STEIN: But then doctors told them about something new. Scientists were trying to use the gene-editing technique called CRISPR to treat people like them. CRISPR allows scientists to make very precise changes in DNA. So doctors think it could help patients fighting many diseases. It's already showing promise for blood disorders like sickle cell disease and being tested for cancer. But in those experiments, doctors are taking cells out of the body, editing them in the lab and then infusing the genetically edited cells back into patients. The experiment Knight and Kalberer volunteered for is the first time scientists are using CRISPR to edit DNA when it's still inside patients' bodies.
KNIGHT: It's mind-boggling to me. It's not an everyday subject where people can say, oh, I had my genes altered (laughter).
STEIN: Doctors infused billions of copies of a harmless virus into Knight's left eye and into Kalberer's right eye. Each virus had been genetically engineered to carry instructions to manufacture the CRISPR gene editor inside their retinas. The hope was that CRISPR would act like a microscopic surgeon, literally slicing out the genetic mutation in cells in the retinas and hopefully restoring at least some of their vision.
Dr. Eric Pierce at Mass Eye and Ear in Boston is helping conduct the study.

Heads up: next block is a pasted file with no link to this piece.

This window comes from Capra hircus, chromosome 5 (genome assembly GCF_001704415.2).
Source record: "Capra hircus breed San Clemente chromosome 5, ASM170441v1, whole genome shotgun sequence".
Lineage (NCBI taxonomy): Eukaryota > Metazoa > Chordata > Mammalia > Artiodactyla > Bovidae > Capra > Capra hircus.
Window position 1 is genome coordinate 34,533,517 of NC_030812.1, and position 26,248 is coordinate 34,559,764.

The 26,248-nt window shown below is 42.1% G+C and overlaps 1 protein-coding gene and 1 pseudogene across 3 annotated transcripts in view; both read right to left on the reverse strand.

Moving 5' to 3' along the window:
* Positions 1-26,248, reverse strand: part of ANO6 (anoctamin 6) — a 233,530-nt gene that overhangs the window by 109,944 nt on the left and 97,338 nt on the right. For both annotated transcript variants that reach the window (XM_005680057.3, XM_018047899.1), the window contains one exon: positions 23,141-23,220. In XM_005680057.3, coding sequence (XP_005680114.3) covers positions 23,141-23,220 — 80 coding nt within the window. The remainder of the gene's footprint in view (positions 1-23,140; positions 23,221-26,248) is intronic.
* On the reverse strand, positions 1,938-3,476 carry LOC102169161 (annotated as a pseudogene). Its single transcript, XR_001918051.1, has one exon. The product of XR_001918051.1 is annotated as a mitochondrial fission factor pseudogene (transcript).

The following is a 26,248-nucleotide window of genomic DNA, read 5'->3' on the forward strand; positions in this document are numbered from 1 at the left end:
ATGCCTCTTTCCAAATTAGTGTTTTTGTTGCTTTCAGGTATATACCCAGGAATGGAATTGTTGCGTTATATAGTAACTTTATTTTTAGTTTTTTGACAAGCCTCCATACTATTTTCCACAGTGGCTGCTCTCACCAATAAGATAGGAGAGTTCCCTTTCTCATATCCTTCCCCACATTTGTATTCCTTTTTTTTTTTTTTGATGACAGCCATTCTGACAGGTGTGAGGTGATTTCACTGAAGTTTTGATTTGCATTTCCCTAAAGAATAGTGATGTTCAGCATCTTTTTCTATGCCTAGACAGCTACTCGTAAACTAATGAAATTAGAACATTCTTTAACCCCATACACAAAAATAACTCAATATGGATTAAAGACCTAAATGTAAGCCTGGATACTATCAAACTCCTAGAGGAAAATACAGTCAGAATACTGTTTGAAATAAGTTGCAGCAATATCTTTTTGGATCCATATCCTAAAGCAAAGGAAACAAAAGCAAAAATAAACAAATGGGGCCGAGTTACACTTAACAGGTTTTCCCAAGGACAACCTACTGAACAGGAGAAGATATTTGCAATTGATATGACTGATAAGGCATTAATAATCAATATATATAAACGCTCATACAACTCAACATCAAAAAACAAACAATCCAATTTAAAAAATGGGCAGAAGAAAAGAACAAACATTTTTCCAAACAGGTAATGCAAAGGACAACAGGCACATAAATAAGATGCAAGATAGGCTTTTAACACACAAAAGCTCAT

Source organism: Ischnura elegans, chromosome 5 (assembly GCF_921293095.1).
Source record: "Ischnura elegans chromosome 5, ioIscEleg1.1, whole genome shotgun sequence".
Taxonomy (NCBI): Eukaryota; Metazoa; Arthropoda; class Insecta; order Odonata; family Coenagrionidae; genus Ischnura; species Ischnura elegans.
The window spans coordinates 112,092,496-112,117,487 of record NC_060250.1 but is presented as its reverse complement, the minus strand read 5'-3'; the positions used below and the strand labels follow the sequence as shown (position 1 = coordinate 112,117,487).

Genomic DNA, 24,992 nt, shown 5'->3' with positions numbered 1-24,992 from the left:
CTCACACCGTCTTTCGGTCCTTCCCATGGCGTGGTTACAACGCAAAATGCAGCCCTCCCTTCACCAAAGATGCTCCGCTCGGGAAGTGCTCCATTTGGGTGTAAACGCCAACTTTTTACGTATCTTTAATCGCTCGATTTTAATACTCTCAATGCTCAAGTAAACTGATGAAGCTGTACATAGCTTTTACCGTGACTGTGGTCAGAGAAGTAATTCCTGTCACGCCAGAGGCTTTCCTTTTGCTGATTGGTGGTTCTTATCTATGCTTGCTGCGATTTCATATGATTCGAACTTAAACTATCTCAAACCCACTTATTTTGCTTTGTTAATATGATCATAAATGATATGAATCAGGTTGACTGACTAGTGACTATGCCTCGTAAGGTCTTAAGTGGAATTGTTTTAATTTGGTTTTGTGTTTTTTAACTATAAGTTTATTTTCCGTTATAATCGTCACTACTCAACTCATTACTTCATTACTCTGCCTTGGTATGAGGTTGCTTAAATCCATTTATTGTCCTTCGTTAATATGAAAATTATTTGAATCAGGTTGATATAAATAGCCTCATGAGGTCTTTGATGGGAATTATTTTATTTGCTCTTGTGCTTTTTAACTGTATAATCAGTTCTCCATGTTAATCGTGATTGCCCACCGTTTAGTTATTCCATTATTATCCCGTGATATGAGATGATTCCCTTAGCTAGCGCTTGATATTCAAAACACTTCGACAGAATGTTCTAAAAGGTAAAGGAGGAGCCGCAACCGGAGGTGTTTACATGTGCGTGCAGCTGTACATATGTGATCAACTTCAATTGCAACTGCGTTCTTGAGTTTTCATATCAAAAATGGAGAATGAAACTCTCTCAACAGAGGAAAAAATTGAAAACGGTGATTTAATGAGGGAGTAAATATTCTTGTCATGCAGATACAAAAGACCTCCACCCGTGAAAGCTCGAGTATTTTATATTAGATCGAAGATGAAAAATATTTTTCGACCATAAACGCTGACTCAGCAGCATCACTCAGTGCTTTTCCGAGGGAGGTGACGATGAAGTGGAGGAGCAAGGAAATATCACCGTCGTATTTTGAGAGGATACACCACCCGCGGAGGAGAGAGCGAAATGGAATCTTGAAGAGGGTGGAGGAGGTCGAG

ERIC PIERCE: It sounds a bit like science fiction to be injecting billions of tiny, little virus particles under the retina so that they can go make spelling corrections of a gene inside patients' own retinal cells. But it's really happening, and it's very exciting to be part of it. And we're very optimistic about the potential of these kinds of approaches.
STEIN: Doctors started by treating only one eye in each patient with the lowest dose in older patients who had the least to lose because their vision was already so bad, just in case something went wrong. Dr. Lisa Michaels is the chief medical officer at Editas Medicine, the company sponsoring the study.
LISA MICHAELS: No one had ever done direct treatment of gene editing inside the human body. And as a consequence, there was a lot of concerns whether by taking these patients with a very limited vision, we might have had risks such as disturbing their vision and even loss of the little bit they had.
STEIN: So far, it looks safe. So the researchers have already treated two more volunteers with a slightly higher dose and are hoping to treat six more adults and eventually eight children. Doctors are comparing their vision before and after the procedure and between their treated and untreated eyes. But they say it's too soon to say whether it's working. For their part, Knight and Kalberer can't help but hope it will.
KALBERER: It's hard to put into words. You know, you hope for it. You do the best you can. But to even have the possibility - it's a gift.
STEIN: Researchers say the approach could offer a way to treat many other diseases that can't be treated by taking cells out of the body, too, including brain disorders like Huntington's and muscle diseases like muscular dystrophy. They expect to report their first clues about whether it's helping blind people see by the end of the year - Rob Stein, NPR News.
(SOUNDBITE OF I/O'S "ALLSTON") Transcript provided by NPR, Copyright NPR.